Pedal Kit Maintenance or Repair

For those of you who prefer a video over reading there is an online video by “fuzzyfriendlydoggy” which illustrates how to accomplish this task.

The Sur Ron Pedal Kit is basically like the simple bottom bracket on a child’s bike. There are two reasons for disassembling your pedal kit:

  • Pedal kits should be serviced regularly depending on how much you ride your bike and in what conditions. There is a small hole on the top of the tube which holds the bearings and the spindle. I believe this hole was meant to face DOWNWARD to allow any moisture to escape, but because it faces upward on the Sur Ron’s application it would only allow moisture and debris to enter, NOT escape.
  • Some of you may find that your pedal cranks have an undo amount of play in them. This will cause wobble of the pedal kit sprocket as well as a loose feeling as you ‘pretend pedal.’ This is almost always caused by the removable bearing race having loosened because the threaded collar ring has loosened from being tightened securely against the shell tube.
This is the hole in the pedal kit’s shell. I will be looking for a rubber plug to insert into this hole and will add it to this post once that’s done.
This is the correct orientation of the pedal kit as it is installed on the bike’s swingarm. The wider mounting flange is toward the front of the bike. As you can see the hole is forward and upward facing. In my view there is no reason for the hole at all. I may decide to drill a second hold on the bottom of the pedal kit shell to allow moisture to escape and plug the existing hole.

BTW the pedal kit with the OEM cranks and metal Luna pedals weighs 5.6 lbs.

NOTE: Two weeks ago I was contacted by a fellow Sur Ron owner who lives here in the Bay Area. He had taken his two Sur Rons down to Luna to have pedal kits installed onto both of them. One week after he returned one of the pedal kit sprockets separated from the shell tube and caused the bike to become inoperable. The chain was binding so much that the bike would not move. He went to three motorcycle shops and two bicycle shops to have it repaired. All five of those shops said that they could not work on something they were not familiar with. Bike shops said, “That’s a motorcycle, we don’t work on motorcycles.” Motorcycle shops said, “That’s a bicycle, we don’t work on bicycles.” So for ten months he could not use one of his bikes! Holy shit man! I ended up fixing it for him….for a fee of course. And the reality? EVEN IF either of those types of shops would work on his bike they would NOT have been able to repair it. The fix required a new pedal kit assembly. I had a back up (Boy Scout shit never dies!) which I ended up selling to him. They would never have had one!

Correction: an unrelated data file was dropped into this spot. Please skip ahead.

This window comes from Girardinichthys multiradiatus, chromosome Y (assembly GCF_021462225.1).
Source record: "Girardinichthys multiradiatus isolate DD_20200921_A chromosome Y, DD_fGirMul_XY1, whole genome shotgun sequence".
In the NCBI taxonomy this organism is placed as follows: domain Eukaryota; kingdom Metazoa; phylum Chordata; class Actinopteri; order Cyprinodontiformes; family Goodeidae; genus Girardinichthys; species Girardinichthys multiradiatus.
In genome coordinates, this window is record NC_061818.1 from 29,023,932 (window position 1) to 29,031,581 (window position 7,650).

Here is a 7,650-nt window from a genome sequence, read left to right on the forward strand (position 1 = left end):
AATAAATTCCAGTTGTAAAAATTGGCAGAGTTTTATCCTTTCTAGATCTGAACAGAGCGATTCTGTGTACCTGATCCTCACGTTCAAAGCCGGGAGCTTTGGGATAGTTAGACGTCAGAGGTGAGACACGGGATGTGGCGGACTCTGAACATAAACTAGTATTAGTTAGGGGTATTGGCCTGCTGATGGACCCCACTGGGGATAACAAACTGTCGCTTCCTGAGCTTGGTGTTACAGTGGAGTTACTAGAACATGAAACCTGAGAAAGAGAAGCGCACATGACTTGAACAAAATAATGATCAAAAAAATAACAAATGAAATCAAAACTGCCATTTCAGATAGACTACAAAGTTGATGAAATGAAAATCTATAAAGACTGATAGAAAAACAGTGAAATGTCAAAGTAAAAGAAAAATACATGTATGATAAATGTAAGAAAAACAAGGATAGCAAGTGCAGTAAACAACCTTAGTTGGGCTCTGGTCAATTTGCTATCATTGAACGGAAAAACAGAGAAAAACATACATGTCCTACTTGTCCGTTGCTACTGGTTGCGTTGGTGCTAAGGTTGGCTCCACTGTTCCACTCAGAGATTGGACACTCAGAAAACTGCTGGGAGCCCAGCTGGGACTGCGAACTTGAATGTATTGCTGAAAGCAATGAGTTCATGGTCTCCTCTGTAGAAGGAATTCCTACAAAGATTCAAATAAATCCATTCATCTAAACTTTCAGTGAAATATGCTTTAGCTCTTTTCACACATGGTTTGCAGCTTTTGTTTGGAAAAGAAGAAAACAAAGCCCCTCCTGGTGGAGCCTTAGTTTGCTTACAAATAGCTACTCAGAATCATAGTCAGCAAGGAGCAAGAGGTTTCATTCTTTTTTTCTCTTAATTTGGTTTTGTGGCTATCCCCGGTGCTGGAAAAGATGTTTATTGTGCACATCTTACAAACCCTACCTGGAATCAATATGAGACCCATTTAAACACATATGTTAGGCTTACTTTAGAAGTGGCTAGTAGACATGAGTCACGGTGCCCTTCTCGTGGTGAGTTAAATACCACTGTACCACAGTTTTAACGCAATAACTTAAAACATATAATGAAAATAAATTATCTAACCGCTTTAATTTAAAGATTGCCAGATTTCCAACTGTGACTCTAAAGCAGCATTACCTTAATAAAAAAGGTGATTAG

Then just today (7-8-19) he sent me the following photos of his other bike which now has the very same problem:

Bearing race has separated from the pedal kit’s shell tube.